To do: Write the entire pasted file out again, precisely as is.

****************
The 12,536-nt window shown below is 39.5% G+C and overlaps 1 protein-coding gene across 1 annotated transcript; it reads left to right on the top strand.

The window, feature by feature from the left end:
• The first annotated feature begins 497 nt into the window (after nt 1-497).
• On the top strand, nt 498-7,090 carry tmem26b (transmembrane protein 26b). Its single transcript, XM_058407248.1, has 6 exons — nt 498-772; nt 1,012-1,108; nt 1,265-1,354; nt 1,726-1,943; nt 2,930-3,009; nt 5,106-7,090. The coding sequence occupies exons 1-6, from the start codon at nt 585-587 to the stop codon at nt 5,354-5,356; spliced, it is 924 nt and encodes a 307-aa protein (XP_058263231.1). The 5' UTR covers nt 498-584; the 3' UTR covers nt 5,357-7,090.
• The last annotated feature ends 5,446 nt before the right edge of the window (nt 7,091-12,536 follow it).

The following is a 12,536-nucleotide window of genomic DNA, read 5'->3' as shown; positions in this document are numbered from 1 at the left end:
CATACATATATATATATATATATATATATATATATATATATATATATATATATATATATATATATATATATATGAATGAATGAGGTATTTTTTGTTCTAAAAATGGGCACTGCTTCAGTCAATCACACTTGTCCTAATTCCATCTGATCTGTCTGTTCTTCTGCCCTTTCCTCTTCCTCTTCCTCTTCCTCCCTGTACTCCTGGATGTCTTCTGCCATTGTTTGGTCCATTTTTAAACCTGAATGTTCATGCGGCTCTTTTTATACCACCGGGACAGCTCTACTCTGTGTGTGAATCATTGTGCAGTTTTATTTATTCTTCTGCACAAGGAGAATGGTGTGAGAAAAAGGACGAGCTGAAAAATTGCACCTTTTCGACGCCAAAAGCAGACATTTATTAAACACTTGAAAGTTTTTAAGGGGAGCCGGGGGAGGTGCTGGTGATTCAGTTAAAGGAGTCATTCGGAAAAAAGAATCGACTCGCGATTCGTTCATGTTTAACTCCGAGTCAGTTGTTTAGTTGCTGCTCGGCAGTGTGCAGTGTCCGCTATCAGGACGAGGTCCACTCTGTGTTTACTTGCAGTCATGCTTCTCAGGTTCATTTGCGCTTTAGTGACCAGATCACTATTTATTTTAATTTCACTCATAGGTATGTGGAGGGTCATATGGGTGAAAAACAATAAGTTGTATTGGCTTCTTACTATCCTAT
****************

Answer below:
The 12,536-nt window shown below is 39.5% G+C and overlaps 1 protein-coding gene across 1 annotated transcript; it reads left to right on the top strand.

The window, feature by feature from the left end:
• The first annotated feature begins 497 nt into the window (after nt 1-497).
• On the top strand, nt 498-7,090 carry tmem26b (transmembrane protein 26b). Its single transcript, XM_058407248.1, has 6 exons — nt 498-772; nt 1,012-1,108; nt 1,265-1,354; nt 1,726-1,943; nt 2,930-3,009; nt 5,106-7,090. The coding sequence occupies exons 1-6, from the start codon at nt 585-587 to the stop codon at nt 5,354-5,356; spliced, it is 924 nt and encodes a 307-aa protein (XP_058263231.1). The 5' UTR covers nt 498-584; the 3' UTR covers nt 5,357-7,090.
• The last annotated feature ends 5,446 nt before the right edge of the window (nt 7,091-12,536 follow it).

The following is a 12,536-nucleotide window of genomic DNA, read 5'->3' as shown; positions in this document are numbered from 1 at the left end:
CATACATATATATATATATATATATATATATATATATATATATATATATATATATATATATATATATATATATGAATGAATGAGGTATTTTTTGTTCTAAAAATGGGCACTGCTTCAGTCAATCACACTTGTCCTAATTCCATCTGATCTGTCTGTTCTTCTGCCCTTTCCTCTTCCTCTTCCTCTTCCTCCCTGTACTCCTGGATGTCTTCTGCCATTGTTTGGTCCATTTTTAAACCTGAATGTTCATGCGGCTCTTTTTATACCACCGGGACAGCTCTACTCTGTGTGTGAATCATTGTGCAGTTTTATTTATTCTTCTGCACAAGGAGAATGGTGTGAGAAAAAGGACGAGCTGAAAAATTGCACCTTTTCGACGCCAAAAGCAGACATTTATTAAACACTTGAAAGTTTTTAAGGGGAGCCGGGGGAGGTGCTGGTGATTCAGTTAAAGGAGTCATTCGGAAAAAAGAATCGACTCGCGATTCGTTCATGTTTAACTCCGAGTCAGTTGTTTAGTTGCTGCTCGGCAGTGTGCAGTGTCCGCTATCAGGACGAGGTCCACTCTGTGTTTACTTGCAGTCATGCTTCTCAGGTTCATTTGCGCTTTAGTGACCAGATCACTATTTATTTTAATTTCACTCATAGGTATGTGGAGGGTCATATGGGTGAAAAACAATAAGTTGTATTGGCTTCTTACTATCCTAT